The Nexus 9 is a strange beast. Where before Google's focus was on affordable yet competitive tech, 2014 saw the company make a u-turn - it released both a phablet and tablet at a premium price point with premium specifications.

The problem is, the Nexus 9 isn't going to persuade iOS fans to deviate from their yearly iPad upgrade - especially when their RRPs are so remarkably close.

The iPad Air 2 is the Nexus 9's closest competitor and is undoubtedly the better product in both build quality, value, and specification.

Not only that, but both Samsung and Nvidia have crept up with solid and comparably-priced tablets of their own. It really does beg the question - who is the Nexus 9 for?

A select few, if those sluggish sales are anything to go by. However, with stock Android, the impressive Tegra K1 processor, and the promise of software updates before anyone else (that includes Android M due out towards the end of this year) those who do take the plunge won't regret it.


At 8.9 inches, the Nexus 9 is considerably larger than 2013's fan-favourite Nexus 7, but slightly smaller than the Nexus 10 and iPad Air 2.

It's a great size and feels like the sweet spot between the two - it's just as easy to lug around as the Nexus 7, and not too small for watching movies, reading, or, most importantly, playing a game or two.

The design itself is nothing to write home about. The back houses the Nexus logo and a smooth plastic surface which, though suitably grippy, picks up greasy fingerprints way too easily.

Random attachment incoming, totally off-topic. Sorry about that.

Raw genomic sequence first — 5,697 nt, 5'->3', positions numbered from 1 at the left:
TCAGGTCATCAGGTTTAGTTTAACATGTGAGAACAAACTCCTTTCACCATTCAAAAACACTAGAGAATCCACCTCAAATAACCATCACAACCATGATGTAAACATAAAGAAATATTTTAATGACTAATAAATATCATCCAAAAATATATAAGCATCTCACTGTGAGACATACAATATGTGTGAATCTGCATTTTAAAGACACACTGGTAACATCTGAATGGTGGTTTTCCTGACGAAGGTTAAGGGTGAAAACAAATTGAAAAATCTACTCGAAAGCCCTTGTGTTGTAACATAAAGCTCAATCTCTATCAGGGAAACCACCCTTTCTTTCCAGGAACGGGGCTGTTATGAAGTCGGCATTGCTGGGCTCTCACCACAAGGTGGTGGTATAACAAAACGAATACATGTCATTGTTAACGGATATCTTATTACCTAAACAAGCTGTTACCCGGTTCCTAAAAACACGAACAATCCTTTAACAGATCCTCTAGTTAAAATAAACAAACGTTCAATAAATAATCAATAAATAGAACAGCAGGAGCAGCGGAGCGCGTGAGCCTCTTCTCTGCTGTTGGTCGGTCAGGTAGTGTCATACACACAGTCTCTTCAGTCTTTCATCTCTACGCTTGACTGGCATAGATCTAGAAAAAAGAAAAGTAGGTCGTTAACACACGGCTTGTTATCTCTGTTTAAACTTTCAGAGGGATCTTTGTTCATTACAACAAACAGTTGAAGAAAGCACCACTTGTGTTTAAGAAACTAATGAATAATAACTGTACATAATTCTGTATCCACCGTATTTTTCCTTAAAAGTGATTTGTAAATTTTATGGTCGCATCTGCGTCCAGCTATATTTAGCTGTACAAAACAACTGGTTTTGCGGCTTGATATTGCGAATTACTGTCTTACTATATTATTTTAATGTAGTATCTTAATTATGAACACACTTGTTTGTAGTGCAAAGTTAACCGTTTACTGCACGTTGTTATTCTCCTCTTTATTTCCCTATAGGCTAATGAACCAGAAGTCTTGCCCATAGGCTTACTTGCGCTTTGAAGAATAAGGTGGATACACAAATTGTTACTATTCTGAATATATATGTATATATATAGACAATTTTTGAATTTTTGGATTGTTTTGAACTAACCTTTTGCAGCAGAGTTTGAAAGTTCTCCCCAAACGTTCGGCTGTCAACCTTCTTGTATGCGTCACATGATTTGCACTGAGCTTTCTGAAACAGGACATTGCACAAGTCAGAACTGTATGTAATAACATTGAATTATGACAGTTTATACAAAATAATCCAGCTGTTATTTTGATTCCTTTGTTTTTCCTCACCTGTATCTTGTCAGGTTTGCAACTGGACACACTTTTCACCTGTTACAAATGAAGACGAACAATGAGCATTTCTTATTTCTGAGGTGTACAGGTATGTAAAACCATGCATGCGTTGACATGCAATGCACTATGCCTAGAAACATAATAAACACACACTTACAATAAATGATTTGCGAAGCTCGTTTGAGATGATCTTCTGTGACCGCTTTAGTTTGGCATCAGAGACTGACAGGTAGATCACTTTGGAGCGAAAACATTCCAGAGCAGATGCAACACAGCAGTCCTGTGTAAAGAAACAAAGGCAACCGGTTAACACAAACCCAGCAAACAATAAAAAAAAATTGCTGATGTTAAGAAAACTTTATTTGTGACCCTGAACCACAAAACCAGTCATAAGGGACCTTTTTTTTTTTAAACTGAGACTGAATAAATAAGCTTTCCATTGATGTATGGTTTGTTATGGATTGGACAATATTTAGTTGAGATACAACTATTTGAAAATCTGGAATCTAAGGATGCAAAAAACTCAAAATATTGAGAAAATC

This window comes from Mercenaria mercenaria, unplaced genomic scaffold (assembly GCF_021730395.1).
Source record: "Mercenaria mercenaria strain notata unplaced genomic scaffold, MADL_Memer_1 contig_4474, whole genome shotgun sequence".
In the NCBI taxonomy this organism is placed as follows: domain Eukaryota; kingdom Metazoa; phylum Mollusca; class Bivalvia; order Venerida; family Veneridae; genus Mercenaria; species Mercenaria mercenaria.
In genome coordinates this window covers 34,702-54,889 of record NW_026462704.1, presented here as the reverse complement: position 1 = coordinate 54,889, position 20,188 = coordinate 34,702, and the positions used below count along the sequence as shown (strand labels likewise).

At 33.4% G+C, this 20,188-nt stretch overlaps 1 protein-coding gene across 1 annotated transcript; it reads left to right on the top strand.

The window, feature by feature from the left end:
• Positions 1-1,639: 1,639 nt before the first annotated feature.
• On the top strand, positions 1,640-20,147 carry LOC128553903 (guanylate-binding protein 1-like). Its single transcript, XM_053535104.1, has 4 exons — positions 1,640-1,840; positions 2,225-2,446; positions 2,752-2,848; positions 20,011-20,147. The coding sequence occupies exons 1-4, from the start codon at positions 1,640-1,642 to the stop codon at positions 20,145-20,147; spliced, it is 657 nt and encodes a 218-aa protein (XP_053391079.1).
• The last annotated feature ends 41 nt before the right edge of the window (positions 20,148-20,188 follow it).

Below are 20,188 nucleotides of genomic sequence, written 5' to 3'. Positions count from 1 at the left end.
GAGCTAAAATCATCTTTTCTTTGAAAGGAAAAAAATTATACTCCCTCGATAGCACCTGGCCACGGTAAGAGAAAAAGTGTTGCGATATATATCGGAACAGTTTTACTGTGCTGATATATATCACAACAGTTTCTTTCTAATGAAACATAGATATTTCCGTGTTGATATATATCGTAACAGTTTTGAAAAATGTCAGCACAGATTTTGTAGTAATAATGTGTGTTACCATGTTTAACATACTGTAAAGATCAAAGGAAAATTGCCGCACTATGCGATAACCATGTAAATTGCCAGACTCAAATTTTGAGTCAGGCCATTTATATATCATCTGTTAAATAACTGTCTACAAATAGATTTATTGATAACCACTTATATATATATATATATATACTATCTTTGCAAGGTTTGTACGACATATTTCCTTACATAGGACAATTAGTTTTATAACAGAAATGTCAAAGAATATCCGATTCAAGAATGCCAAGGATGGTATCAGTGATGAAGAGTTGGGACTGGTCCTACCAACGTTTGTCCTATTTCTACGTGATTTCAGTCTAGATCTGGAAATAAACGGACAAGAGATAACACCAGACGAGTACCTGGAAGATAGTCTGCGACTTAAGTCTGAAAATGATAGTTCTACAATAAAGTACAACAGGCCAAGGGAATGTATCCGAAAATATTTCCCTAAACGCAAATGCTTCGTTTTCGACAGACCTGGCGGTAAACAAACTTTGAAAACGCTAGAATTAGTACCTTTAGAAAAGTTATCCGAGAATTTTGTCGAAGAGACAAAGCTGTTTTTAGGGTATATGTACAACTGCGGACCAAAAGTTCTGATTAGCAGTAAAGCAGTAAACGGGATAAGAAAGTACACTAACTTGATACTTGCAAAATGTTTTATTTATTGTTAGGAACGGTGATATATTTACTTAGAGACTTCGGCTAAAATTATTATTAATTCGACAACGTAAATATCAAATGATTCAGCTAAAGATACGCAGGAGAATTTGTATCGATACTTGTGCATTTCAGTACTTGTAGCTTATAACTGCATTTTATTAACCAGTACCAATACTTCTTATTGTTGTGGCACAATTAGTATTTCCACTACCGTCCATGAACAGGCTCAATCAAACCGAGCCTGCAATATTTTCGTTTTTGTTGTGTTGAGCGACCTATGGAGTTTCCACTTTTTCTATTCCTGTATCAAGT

The side is made up of a brushed metal frame that looks and feels very premium but is prone to scratching. You'll also find the power and volume buttons here, but due to their size and a lack of feedback, they can be a little difficult to locate.

Overall it all feels fairly flimsy and, worryingly, there's noticeable flex if you squeeze the back gently with your thumbs. This isn't a tablet that will survive a drop.

It's not a good looking device by any means - and is particularly displeasing to the eye when placed next to an iPad Air 2. But it does have a rugged, old school charm that will appeal to those that care about function before style.


A standout feature of the Nexus 9 is its meaty Nvidia Tegra K1 processor. It's capable of some serious portable gaming and can handle PC games like Football Manager 2015 and The Talos Principle without breaking a sweat.

Battery life is similarly impressive and should last you a couple of days of steady use before you need to plug it in for some extra juice. Officially, you should get at least nine and a half hours of talk time before it starts straining.

There are 32GB and 16GB versions for varying storage needs, but there's no SD card slot, which may be off-putting to those who don't like clearing space regularly.

The front-facing HTC BoomSound speakers do throw out impressive volumes but there's a noticeable lack of bass, despite the bass-to-treble balancing software enhancements.

It's perfectly fine for watching films and playing games, but music lovers will definitely want to invest in some headphones or portable speakers.

You also get a 1.6MP front-facing camera for selfies and video calls, and an 8MP rear camera should you, for some bizarre reason, want to take a photo with your tablet. Neither are particularly cutting-edge but they're serviceable enough.


The screen is by far the Nexus 9's biggest disappointment. The IPS LCD 1536 x 2048 screen's resolution may be the same as the iPad Air 2's, and even has a slightly higher PPI due to the smaller screen (281 vs 264), but it's way off the Nexus 6's 2560 x 1440, 463 PPI AMOLED panel, and it's a noticeable dip in quality.